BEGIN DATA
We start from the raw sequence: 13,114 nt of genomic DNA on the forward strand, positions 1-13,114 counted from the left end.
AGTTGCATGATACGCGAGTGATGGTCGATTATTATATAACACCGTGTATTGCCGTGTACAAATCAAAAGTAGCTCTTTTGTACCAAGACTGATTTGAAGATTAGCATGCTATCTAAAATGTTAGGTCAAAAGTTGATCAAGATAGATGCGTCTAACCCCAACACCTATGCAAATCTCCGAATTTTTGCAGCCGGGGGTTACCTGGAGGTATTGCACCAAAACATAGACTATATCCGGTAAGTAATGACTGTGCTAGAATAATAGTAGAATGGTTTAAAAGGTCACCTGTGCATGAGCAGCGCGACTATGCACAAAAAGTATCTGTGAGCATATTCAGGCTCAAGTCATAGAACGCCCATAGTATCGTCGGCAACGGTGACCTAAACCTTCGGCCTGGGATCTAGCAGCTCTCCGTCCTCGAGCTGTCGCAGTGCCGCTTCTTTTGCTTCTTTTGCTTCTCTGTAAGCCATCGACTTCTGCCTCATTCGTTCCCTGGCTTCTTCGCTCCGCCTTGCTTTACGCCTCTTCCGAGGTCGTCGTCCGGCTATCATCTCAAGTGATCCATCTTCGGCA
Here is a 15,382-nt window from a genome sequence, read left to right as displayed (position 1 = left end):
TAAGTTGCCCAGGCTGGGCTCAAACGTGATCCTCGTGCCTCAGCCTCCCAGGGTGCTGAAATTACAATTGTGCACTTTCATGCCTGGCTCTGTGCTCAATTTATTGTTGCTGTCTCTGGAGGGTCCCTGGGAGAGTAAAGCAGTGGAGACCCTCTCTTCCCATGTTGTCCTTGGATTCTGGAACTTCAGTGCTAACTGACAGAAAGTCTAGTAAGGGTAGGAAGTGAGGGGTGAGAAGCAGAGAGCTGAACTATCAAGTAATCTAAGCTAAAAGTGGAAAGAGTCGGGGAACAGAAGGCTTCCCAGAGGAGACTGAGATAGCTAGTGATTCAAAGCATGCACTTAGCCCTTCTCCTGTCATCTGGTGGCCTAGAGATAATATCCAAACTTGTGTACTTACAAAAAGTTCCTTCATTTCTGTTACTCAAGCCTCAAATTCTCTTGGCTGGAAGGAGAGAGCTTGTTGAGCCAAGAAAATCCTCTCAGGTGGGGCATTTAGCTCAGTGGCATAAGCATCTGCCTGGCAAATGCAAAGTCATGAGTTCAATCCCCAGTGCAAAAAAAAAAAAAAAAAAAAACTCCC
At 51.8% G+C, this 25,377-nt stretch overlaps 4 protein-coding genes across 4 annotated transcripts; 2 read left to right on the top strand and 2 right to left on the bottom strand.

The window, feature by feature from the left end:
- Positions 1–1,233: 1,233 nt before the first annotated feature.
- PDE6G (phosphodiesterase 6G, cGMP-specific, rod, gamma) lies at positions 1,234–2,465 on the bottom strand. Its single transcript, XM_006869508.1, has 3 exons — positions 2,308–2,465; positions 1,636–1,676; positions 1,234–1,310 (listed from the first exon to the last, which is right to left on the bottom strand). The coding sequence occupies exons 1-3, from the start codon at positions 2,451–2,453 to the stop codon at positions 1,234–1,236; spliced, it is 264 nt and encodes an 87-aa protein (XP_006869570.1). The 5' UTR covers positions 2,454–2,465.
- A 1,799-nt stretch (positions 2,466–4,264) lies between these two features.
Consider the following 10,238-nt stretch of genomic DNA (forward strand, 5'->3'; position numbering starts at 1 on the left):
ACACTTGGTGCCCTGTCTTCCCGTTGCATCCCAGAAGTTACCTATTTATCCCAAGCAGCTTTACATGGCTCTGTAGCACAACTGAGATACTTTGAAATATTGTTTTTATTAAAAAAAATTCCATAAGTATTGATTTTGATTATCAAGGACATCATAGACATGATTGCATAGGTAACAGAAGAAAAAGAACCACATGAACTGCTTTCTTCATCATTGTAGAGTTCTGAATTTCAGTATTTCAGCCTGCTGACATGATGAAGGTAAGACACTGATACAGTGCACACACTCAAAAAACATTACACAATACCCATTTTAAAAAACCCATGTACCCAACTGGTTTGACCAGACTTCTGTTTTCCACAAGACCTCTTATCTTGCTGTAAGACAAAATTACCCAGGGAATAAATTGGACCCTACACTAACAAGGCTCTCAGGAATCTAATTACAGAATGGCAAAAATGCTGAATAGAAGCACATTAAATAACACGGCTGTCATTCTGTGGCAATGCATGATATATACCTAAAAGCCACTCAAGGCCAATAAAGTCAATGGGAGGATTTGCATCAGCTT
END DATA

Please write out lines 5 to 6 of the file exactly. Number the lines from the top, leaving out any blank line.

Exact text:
At 51.8% G+C, this 25,377-nt stretch overlaps 4 protein-coding genes across 4 annotated transcripts; 2 read left to right on the top strand and 2 right to left on the bottom strand.

The window, feature by feature from the left end: